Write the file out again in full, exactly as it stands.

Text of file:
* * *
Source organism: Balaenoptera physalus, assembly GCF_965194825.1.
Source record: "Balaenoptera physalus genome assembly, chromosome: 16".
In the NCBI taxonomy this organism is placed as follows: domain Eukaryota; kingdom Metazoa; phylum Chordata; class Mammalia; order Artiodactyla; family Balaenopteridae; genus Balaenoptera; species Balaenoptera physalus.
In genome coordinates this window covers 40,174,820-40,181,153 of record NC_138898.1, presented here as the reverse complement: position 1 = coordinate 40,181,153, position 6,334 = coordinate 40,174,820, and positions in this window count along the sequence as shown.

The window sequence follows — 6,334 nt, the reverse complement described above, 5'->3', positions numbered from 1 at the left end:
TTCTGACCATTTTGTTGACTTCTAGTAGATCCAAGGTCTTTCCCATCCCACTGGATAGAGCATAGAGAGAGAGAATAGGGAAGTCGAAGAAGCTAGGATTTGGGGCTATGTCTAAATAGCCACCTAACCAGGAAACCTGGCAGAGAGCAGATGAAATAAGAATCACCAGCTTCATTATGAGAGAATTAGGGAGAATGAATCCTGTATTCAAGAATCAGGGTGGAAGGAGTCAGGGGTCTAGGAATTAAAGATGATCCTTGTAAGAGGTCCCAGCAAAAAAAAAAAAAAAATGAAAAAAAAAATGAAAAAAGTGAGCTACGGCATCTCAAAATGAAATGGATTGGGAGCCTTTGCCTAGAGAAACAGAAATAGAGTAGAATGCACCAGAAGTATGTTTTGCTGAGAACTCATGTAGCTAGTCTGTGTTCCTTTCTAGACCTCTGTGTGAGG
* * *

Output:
Source organism: Balaenoptera physalus, assembly GCF_965194825.1.
Source record: "Balaenoptera physalus genome assembly, chromosome: 16".
In the NCBI taxonomy this organism is placed as follows: domain Eukaryota; kingdom Metazoa; phylum Chordata; class Mammalia; order Artiodactyla; family Balaenopteridae; genus Balaenoptera; species Balaenoptera physalus.
In genome coordinates this window covers 40,174,820-40,181,153 of record NC_138898.1, presented here as the reverse complement: position 1 = coordinate 40,181,153, position 6,334 = coordinate 40,174,820, and positions in this window count along the sequence as shown.

The window sequence follows — 6,334 nt, the reverse complement described above, 5'->3', positions numbered from 1 at the left end:
TTCTGACCATTTTGTTGACTTCTAGTAGATCCAAGGTCTTTCCCATCCCACTGGATAGAGCATAGAGAGAGAGAATAGGGAAGTCGAAGAAGCTAGGATTTGGGGCTATGTCTAAATAGCCACCTAACCAGGAAACCTGGCAGAGAGCAGATGAAATAAGAATCACCAGCTTCATTATGAGAGAATTAGGGAGAATGAATCCTGTATTCAAGAATCAGGGTGGAAGGAGTCAGGGGTCTAGGAATTAAAGATGATCCTTGTAAGAGGTCCCAGCAAAAAAAAAAAAAAAATGAAAAAAAAAATGAAAAAAGTGAGCTACGGCATCTCAAAATGAAATGGATTGGGAGCCTTTGCCTAGAGAAACAGAAATAGAGTAGAATGCACCAGAAGTATGTTTTGCTGAGAACTCATGTAGCTAGTCTGTGTTCCTTTCTAGACCTCTGTGTGAGG